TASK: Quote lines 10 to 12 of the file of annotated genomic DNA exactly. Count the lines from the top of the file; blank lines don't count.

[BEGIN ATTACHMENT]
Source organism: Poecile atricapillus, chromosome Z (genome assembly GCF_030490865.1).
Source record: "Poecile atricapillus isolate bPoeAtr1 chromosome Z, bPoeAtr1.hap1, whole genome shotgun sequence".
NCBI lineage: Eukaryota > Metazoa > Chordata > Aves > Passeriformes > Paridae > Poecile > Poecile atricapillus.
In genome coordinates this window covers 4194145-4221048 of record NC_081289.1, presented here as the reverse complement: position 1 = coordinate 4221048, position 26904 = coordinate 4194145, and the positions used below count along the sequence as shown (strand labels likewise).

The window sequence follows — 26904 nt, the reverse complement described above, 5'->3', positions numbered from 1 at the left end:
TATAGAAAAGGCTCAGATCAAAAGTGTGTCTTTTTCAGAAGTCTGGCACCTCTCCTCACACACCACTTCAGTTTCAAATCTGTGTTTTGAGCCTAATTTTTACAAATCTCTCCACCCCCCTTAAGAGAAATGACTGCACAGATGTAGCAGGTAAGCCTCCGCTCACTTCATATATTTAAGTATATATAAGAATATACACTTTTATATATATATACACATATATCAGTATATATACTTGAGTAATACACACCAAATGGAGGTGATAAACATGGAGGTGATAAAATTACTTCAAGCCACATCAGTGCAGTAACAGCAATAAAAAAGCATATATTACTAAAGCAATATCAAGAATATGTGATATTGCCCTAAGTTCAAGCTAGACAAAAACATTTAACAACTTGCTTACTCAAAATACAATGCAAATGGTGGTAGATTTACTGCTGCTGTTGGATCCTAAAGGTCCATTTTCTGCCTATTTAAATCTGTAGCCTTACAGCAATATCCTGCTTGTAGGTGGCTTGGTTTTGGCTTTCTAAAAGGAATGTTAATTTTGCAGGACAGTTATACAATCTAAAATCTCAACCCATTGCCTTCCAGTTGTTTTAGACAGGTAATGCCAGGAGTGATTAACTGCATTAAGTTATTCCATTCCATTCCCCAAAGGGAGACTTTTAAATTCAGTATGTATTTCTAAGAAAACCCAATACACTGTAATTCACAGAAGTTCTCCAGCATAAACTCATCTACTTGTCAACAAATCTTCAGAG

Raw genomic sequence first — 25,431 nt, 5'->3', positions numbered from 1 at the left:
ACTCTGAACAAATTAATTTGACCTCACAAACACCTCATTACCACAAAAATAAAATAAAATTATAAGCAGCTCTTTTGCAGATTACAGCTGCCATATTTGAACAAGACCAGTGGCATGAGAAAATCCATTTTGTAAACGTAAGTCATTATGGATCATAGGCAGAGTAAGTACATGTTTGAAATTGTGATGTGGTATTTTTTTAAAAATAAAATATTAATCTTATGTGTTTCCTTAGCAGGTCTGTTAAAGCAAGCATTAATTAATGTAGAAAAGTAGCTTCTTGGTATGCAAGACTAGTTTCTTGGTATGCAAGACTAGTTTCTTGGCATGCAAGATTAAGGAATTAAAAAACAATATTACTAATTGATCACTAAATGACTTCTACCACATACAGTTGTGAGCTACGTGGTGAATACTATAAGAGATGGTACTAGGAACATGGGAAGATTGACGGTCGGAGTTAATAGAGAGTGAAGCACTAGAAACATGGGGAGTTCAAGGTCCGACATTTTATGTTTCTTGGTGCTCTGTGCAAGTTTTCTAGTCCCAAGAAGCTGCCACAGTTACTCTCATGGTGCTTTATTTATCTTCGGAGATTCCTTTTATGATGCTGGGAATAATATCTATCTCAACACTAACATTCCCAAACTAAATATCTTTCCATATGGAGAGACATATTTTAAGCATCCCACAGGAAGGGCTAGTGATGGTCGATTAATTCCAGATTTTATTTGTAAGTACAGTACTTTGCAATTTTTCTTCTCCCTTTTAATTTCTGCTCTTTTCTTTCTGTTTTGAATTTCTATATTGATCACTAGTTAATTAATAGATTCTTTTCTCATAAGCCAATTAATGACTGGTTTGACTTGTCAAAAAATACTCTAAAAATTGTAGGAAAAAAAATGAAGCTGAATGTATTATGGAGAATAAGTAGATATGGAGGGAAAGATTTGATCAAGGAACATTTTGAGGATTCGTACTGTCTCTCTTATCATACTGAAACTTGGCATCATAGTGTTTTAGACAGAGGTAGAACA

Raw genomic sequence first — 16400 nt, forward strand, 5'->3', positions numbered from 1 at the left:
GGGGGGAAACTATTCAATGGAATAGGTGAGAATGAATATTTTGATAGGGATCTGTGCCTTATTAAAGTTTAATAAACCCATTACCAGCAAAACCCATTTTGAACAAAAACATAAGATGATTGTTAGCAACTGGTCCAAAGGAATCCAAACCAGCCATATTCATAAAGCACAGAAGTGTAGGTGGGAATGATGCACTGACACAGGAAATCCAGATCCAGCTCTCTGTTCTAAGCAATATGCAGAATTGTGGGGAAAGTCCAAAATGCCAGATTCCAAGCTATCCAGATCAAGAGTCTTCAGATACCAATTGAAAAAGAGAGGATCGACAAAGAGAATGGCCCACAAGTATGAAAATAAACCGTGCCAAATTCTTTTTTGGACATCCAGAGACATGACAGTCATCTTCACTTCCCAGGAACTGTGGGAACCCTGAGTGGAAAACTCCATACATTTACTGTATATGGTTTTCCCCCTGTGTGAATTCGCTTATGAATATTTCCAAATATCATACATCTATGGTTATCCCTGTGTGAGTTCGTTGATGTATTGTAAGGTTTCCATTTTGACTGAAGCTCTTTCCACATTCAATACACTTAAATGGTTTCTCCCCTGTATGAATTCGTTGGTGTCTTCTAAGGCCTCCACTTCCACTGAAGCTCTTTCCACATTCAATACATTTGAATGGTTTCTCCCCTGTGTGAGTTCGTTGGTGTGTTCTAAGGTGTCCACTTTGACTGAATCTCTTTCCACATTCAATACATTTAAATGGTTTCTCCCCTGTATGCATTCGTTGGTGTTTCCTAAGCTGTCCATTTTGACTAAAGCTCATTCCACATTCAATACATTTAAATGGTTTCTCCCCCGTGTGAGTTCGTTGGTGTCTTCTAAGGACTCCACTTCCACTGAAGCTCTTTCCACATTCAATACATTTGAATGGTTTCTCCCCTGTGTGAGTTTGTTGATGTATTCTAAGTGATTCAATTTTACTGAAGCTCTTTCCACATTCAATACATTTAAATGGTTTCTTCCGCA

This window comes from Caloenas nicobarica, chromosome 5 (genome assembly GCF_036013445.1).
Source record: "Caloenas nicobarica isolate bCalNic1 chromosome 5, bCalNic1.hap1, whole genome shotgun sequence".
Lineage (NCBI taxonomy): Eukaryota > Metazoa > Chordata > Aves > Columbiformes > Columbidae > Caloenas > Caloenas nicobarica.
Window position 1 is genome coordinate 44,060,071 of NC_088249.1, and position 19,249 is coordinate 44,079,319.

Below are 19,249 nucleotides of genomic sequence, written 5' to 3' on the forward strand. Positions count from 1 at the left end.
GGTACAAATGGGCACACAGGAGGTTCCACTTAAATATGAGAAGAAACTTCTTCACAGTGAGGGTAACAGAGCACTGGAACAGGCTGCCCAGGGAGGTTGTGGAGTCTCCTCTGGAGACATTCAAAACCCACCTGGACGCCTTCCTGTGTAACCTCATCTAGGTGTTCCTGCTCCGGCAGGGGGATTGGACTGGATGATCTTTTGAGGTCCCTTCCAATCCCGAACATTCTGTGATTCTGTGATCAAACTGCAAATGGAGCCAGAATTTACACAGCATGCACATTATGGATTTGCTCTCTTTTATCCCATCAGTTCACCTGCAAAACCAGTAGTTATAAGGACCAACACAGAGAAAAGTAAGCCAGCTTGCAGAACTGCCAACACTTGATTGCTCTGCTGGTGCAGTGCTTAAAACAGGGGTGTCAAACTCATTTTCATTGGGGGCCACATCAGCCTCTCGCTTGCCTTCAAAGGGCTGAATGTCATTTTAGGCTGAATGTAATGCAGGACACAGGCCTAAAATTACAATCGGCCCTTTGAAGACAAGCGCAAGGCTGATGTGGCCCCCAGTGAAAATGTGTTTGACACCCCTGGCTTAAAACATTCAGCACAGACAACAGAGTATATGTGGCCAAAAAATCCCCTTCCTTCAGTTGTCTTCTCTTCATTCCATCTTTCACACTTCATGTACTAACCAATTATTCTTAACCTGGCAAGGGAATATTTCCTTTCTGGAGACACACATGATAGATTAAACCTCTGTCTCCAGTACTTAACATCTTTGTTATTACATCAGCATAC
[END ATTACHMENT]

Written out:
GGGGGGAAACTATTCAATGGAATAGGTGAGAATGAATATTTTGATAGGGATCTGTGCCTTATTAAAGTTTAATAAACCCATTACCAGCAAAACCCATTTTGAACAAAAACATAAGATGATTGTTAGCAACTGGTCCAAAGGAATCCAAACCAGCCATATTCATAAAGCACAGAAGTGTAGGTGGGAATGATGCACTGACACAGGAAATCCAGATCCAGCTCTCTGTTCTAAGCAATATGCAGAATTGTGGGGAAAGTCCAAAATGCCAGATTCCAAGCTATCCAGATCAAGAGTCTTCAGATACCAATTGAAAAAGAGAGGATCGACAAAGAGAATGGCCCACAAGTATGAAAATAAACCGTGCCAAATTCTTTTTTGGACATCCAGAGACATGACAGTCATCTTCACTTCCCAGGAACTGTGGGAACCCTGAGTGGAAAACTCCATACATTTACTGTATATGGTTTTCCCCCTGTGTGAATTCGCTTATGAATATTTCCAAATATCATACATCTATGGTTATCCCTGTGTGAGTTCGTTGATGTATTGTAAGGTTTCCATTTTGACTGAAGCTCTTTCCACATTCAATACACTTAAATGGTTTCTCCCCTGTATGAATTCGTTGGTGTCTTCTAAGGCCTCCACTTCCACTGAAGCTCTTTCCACATTCAATACATTTGAATGGTTTCTCCCCTGTGTGAGTTCGTTGGTGTGTTCTAAGGTGTCCACTTTGACTGAATCTCTTTCCACATTCAATACATTTAAATGGTTTCTCCCCTGTATGCATTCGTTGGTGTTTCCTAAGCTGTCCATTTTGACTAAAGCTCATTCCACATTCAATACATTTAAATGGTTTCTCCCCCGTGTGAGTTCGTTGGTGTCTTCTAAGGACTCCACTTCCACTGAAGCTCTTTCCACATTCAATACATTTGAATGGTTTCTCCCCTGTGTGAGTTTGTTGATGTATTCTAAGTGATTCAATTTTACTGAAGCTCTTTCCACATTCAATACATTTAAATGGTTTCTTCCGCA

This window comes from Caloenas nicobarica, chromosome 5 (genome assembly GCF_036013445.1).
Source record: "Caloenas nicobarica isolate bCalNic1 chromosome 5, bCalNic1.hap1, whole genome shotgun sequence".